As the dark mornings and darker nights arrive, many of us are starting to get that festive feeling. However, it’s a different story for those with Seasonal Affective Disorder (SAD), as Compost Direct explains.
The changing of the seasons signifies a difficult time for them and is often the trigger of SAD. Although the exact cause remains unclear, SAD is a type of depression that fluctuates with the seasons. It is most common in winter and symptoms include irritability, low moods, a lack of energy, sleeping for longer and craving carbohydrate-rich ‘comfort food’.
These symptoms are largely believed to be a product of a lack of sunlight — a direct result of winter. The lack of light disrupts a part of the brain that contributes to the production of melatonin and serotonin. Melatonin is the hormone that makes you feel sleepy. Levels are usually higher in SAD sufferers.
Serotonin levels, on the other hand, are responsible for maintaining mood, appetite and sleep. These are usually low in those who suffer from SAD, resulting in some of the symptoms listed above.
Not everybody suffers from SAD. Generally, it is considered a spectrum — from those who do not suffer at all to those that suffer greatly. Those towards the middle of the spectrum may not suffer from SAD directly. Because the symptoms are similar to winter blues, the two are often confused.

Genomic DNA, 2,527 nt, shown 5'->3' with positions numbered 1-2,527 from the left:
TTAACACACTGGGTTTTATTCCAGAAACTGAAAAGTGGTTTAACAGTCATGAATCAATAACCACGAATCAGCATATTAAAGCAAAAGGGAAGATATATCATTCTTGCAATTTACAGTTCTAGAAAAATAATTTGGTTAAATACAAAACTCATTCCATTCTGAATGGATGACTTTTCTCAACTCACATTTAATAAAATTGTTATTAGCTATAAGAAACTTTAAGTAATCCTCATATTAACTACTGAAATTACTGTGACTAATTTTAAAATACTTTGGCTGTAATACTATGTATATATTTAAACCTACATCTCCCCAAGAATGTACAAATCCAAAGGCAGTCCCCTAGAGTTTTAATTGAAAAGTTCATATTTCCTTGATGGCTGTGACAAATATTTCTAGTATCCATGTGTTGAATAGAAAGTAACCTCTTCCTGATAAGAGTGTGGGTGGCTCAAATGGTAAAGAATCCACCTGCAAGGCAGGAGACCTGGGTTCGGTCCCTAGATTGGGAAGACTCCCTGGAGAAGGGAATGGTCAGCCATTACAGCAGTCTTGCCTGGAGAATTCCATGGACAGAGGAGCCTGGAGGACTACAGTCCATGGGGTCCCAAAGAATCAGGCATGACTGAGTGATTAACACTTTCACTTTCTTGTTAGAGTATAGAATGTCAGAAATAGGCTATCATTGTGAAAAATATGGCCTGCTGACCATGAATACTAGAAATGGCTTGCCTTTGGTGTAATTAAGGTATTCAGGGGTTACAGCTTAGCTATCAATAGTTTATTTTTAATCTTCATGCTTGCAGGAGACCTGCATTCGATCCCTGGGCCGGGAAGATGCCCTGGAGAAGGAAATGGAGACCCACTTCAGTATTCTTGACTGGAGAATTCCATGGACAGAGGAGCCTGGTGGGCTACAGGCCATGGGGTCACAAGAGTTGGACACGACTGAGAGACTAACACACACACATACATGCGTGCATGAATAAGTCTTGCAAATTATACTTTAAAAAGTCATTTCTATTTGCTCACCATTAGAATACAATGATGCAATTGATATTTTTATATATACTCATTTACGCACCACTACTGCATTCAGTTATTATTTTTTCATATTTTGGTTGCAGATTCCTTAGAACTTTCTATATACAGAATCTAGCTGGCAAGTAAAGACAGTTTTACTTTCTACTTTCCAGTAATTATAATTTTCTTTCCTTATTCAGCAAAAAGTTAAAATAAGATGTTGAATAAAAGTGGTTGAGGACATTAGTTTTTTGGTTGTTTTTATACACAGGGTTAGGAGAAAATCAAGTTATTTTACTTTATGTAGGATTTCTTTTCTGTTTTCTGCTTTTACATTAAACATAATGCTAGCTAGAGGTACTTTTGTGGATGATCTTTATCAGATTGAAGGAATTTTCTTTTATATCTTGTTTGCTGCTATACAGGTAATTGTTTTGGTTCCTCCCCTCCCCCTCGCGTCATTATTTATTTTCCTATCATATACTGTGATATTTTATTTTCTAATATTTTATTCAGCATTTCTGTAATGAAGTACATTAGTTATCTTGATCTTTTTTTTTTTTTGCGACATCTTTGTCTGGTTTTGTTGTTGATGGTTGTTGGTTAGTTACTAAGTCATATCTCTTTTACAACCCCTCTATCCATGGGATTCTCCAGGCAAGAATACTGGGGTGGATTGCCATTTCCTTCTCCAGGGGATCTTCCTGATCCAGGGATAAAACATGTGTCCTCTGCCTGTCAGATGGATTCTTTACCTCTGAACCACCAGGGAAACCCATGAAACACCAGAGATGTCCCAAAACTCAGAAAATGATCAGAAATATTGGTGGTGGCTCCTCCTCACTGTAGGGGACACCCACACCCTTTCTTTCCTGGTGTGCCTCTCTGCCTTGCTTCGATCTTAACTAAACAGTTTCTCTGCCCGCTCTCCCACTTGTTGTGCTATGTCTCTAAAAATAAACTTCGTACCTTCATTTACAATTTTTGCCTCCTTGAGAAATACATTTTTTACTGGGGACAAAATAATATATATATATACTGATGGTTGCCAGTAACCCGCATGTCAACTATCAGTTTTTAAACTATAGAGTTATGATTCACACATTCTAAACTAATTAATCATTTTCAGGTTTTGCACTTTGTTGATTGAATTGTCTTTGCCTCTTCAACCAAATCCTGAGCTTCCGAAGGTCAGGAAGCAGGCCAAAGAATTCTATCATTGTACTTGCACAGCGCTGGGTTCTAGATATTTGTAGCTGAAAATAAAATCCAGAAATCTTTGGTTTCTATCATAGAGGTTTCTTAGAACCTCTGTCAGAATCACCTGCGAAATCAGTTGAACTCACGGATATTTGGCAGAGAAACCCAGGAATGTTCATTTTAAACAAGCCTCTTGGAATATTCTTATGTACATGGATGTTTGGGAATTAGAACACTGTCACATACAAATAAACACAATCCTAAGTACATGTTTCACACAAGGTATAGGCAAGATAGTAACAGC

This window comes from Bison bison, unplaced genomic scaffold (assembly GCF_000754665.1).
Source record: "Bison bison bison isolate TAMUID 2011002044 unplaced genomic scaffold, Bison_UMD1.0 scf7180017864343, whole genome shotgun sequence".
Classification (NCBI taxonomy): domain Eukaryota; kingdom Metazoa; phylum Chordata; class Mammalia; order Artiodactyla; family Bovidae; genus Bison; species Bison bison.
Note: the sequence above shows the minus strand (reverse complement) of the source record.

So how can gardening help this winter condition? Believe it or not, even just touching soil can help. Research was carried out and found that contact with the soil bacteria mycobacterium vaccae can increase serotonin levels. As such, it’s a mood lifter.
You may think it’s difficult to get to work in the garden when it’s dark and cold. However, there are some tasks you can complete regardless of the weather or time of the year. Dig over your soil, add high-quality compost to your borders, feed your lawn, tidy up your greenhouse or maintain your equipment.
Even tending to house plants can improve your mood. Although it may seem like a relatively minor activity, it can have a big impact on improving your mood and combating the overall effects of SAD.